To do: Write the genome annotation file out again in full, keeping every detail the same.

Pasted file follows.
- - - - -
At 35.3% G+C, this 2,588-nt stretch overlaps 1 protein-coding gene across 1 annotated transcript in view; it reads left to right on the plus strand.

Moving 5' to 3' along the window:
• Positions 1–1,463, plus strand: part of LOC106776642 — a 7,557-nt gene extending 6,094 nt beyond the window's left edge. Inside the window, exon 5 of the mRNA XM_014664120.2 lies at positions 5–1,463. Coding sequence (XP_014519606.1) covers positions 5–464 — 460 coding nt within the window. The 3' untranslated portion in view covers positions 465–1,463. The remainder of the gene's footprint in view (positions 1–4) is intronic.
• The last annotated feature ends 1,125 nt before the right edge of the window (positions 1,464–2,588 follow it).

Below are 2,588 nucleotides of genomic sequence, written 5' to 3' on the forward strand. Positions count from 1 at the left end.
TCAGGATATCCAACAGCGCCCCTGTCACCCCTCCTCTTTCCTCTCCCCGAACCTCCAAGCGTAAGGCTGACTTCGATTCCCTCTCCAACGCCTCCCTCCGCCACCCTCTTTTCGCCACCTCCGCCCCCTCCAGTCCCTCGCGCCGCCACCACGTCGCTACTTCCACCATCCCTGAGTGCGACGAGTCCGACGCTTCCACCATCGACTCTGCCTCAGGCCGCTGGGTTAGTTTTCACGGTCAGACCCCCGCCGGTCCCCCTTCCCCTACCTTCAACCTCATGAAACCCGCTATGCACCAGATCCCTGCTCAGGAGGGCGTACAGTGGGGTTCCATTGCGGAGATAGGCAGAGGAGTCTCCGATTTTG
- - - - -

At 35.3% G+C, this 2,588-nt stretch overlaps 1 protein-coding gene across 1 annotated transcript in view; it reads left to right on the plus strand.

Moving 5' to 3' along the window:
• Positions 1–1,463, plus strand: part of LOC106776642 — a 7,557-nt gene extending 6,094 nt beyond the window's left edge. Inside the window, exon 5 of the mRNA XM_014664120.2 lies at positions 5–1,463. Coding sequence (XP_014519606.1) covers positions 5–464 — 460 coding nt within the window. The 3' untranslated portion in view covers positions 465–1,463. The remainder of the gene's footprint in view (positions 1–4) is intronic.
• The last annotated feature ends 1,125 nt before the right edge of the window (positions 1,464–2,588 follow it).

Below are 2,588 nucleotides of genomic sequence, written 5' to 3' on the forward strand. Positions count from 1 at the left end.
TCAGGATATCCAACAGCGCCCCTGTCACCCCTCCTCTTTCCTCTCCCCGAACCTCCAAGCGTAAGGCTGACTTCGATTCCCTCTCCAACGCCTCCCTCCGCCACCCTCTTTTCGCCACCTCCGCCCCCTCCAGTCCCTCGCGCCGCCACCACGTCGCTACTTCCACCATCCCTGAGTGCGACGAGTCCGACGCTTCCACCATCGACTCTGCCTCAGGCCGCTGGGTTAGTTTTCACGGTCAGACCCCCGCCGGTCCCCCTTCCCCTACCTTCAACCTCATGAAACCCGCTATGCACCAGATCCCTGCTCAGGAGGGCGTACAGTGGGGTTCCATTGCGGAGATAGGCAGAGGAGTCTCCGATTTTG